People who vote in elections choose the candidate they think will best represent their interests. Electoral turnouts may decline, as even the dumbest voter realises that nothing much will change and, in any case, the major parties have very similar policies. But this also means that the major political parties will respond, at least rhetorically, to how those interests are expressed. In Britain's case, the clear expression now is that immigration is a problem.

This is not racism, since the immigrants being opposed are mainly white Europeans, rather than black or Asian immigrants as in earlier decades. It is nationalism, the nationalism of an imperialist power that has an implicit deal with the local population to keep their privileges intact.

In the 1980s, the Conservative Party's attacks on trade unions undermined much of the institutional support for racial discrimination in Britain that was given by those unions. A capitalist policy of hiring whoever the boss wanted meant that colour did not enter the calculation as it did before: the boss did not now have to worry about the union objecting on behalf of the existing white workforce. It was this that led the UK to be probably the least racist European country, although that is not saying very much.

This development also meant that those from ethnic minorities could join in the national consensus to defend domestic privileges against outsiders. So even UKIP has non-white members and candidates. Also, despite the Labour Party traditionally getting most ethnic minority votes in the UK, it has had no hesitation in backing an anti-immigration policy, something that dates back more recently to Labour Prime Minister Gordon Brown's infamous 'British jobs for British workers' statement in 2007.[1]

It will not come as a surprise to readers that I will not be voting in the forthcoming UK election on 7 May. Still less, if that were possible, for a party that has issued the following special election mug:

The word 'scum' doesn't seem to be strong enough to describe these people, but it is apt for the ideological dirt or froth bubbling above a reactionary political development.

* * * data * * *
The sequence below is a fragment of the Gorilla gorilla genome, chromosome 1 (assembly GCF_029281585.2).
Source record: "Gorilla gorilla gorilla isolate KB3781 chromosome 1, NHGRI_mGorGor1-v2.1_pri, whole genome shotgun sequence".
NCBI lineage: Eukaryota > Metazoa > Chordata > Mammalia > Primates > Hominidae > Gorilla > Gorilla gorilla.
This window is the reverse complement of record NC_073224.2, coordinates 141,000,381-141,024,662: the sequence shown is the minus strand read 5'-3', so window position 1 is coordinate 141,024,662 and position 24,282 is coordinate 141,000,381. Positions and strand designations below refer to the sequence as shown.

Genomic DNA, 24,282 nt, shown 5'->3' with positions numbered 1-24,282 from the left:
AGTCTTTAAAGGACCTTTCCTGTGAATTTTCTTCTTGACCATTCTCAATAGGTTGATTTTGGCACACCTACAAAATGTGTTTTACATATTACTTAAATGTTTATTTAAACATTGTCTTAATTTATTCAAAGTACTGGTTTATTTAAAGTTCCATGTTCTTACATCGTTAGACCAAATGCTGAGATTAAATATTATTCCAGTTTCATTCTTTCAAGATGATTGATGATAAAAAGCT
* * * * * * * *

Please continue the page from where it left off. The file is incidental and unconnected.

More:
Tony Norfield, 11 April 2015

[1] Notes on the background to this statement are set out in 'Gordon Brown's 'British jobs' pledge has caused controversy before', The Guardian, 30 January 2009.

Thursday 9 April 2015

Britannia Needs a Trident

The UK general election campaign has the virtue of being quite short. In other respects, it is an exercise that induces nausea. My sick feeling comes from the recognition that the campaigns of the political parties involved reflect the concerns of the electorate. Not what the parties think are these concerns, but what are in fact the main topics on the mind of the voting masses, as revealed in numerous opinion surveys. Common themes are immigration, the National Health Service and relationships with Europe. But this makes the latest campaign political 'issue', Trident, something of a surprise.

Trident is possibly the biggest ever UK military spending programme, with a lifetime cost of close to £100bn. But it gets far from proportional attention or debate, whereas the ability of the health service to manage the costs of cosmetic surgery or comments on the latest tattoo fad would fill many pages. Instead, the major UK political parties take for granted as, implicitly, does the UK population, that being able to nuke other countries with submarine-launched missiles is an important sign that Britain is in the Premier League of world nations. After all, countries like Iran are not even allowed to join the club.

Michael Fallon, the Conservative defence secretary, saw fit to impugn the imperial loyalty of Labour leader Ed Miliband on the question of Trident. He claimed that Miliband would dare to give up this fiendish device in a deal with the Scottish National Party, who are using Scottish nuclear bases as a bargaining chip in their claim for more subsidy from the London-based authorities. This is how the Labour leader reacted:

"National security is too important to play politics with. I will never compromise on national security. I will never negotiate away our national security.

"The Conservative Party can throw what they like at me, but I'm going to concentrate on what matters to the British people.

"On the question of four boats [submarines] or three boats, we will be guided by the experts. The experts say four boats. It's right to have a review."

Imperial status matters to the British people. Despite Miliband being the personification of incongruity, even he understands that. It is probably also indicated by Labour's opinion polls.

Tony Norfield, 9 April 2015